Malaysians are generally extremely hospitable people, yet despite the cosmopolitan nature of the city there are certain customs in Kuala Lumpur which visitors may wish to bear in mind during any stay. As a predominantly Muslim culture social behaviour in KL is conservative by European standards and it is quite easy to unwittingly cause offence by not adhering to certain unwritten rules.
At night when the young and restless come out to party things get a little more relaxed, but during daytime modest dress is advisable for women such as avoiding short skirts and keeping shoulders covered. Bikinis and sarongs are not acceptable away from the beach or swimming pools and topless sunbathing is always forbidden. Dressing smart is advisable when visiting any government office such as the Department of Immigration.
Malaysians tend to follow Western modes of introduction with a handshake and perhaps exchanging business cards. Despite the humid weather most business people suits for formal meetings and luckily the vast majority of indoor locations are air conditioned.
Visitors should be careful about offending religious sensibilities so boisterous behaviour such as telling risqué jokes or consuming large amounts of alcohol may prompt disapproval. Just like in the West, people who arrive at parties and quickly get steaming drunk are never the most popular.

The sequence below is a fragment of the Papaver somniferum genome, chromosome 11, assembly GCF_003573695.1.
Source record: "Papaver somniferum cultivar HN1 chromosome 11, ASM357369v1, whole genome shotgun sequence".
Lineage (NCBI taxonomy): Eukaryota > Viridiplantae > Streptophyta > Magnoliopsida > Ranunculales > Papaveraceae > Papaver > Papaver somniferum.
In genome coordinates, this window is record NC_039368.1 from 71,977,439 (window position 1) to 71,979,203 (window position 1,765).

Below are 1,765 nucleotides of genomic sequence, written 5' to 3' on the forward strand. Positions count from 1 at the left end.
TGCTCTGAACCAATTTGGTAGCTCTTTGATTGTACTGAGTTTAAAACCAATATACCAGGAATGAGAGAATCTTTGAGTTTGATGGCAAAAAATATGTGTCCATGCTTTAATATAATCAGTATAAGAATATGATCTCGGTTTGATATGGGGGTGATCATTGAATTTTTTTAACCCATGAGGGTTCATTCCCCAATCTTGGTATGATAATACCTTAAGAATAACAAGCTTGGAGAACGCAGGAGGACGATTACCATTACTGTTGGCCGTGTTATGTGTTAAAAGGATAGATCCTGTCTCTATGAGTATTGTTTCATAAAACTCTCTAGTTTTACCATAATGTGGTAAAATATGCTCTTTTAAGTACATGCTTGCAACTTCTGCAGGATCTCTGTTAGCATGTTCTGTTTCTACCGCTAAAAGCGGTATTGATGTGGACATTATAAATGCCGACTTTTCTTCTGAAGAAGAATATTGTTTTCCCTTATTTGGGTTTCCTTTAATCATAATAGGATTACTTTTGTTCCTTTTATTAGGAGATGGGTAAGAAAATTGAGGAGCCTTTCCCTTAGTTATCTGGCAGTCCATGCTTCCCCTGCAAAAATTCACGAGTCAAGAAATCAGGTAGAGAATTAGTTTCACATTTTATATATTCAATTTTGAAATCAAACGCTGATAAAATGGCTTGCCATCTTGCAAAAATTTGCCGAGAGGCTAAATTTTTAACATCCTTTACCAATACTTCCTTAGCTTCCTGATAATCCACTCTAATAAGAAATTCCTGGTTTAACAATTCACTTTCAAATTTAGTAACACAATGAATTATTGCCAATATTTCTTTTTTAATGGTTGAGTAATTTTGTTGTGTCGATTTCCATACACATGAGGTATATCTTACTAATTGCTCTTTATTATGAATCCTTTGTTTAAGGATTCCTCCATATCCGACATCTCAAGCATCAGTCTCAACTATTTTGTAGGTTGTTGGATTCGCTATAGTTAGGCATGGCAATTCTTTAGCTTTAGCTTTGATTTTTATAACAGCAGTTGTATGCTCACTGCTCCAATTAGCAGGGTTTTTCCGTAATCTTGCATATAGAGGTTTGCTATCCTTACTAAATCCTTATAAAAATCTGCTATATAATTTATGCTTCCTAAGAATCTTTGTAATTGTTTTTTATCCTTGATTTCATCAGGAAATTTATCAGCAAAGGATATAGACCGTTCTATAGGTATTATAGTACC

It is always best to be deferential in social situations and avoid conflict so as not to appear arrogant, especially when dealing with your host. Any outspoken religious or political views are perhaps to be avoided as offence can perhaps be caused when it is not meant, though poor understanding or translation. Being tactful especially when greeting female colleagues or their family members is also appreciated.
It is customary to take of shoes when entering a Malaysian home and likewise show respect if trekking or walking through the natural environment. Anger or impatience in frowned upon and rarely works to increase your standing in the eyes of local people. Overt displays of public affection are also not appreciated and may cause people to stare.
As an Islamic society homosexuality is forbidden in Malaysia. And although there is certainly some toleration of gay behaviour in larger cities, it is wise for homosexual visitors to refrain from displaying their sexuality too openly.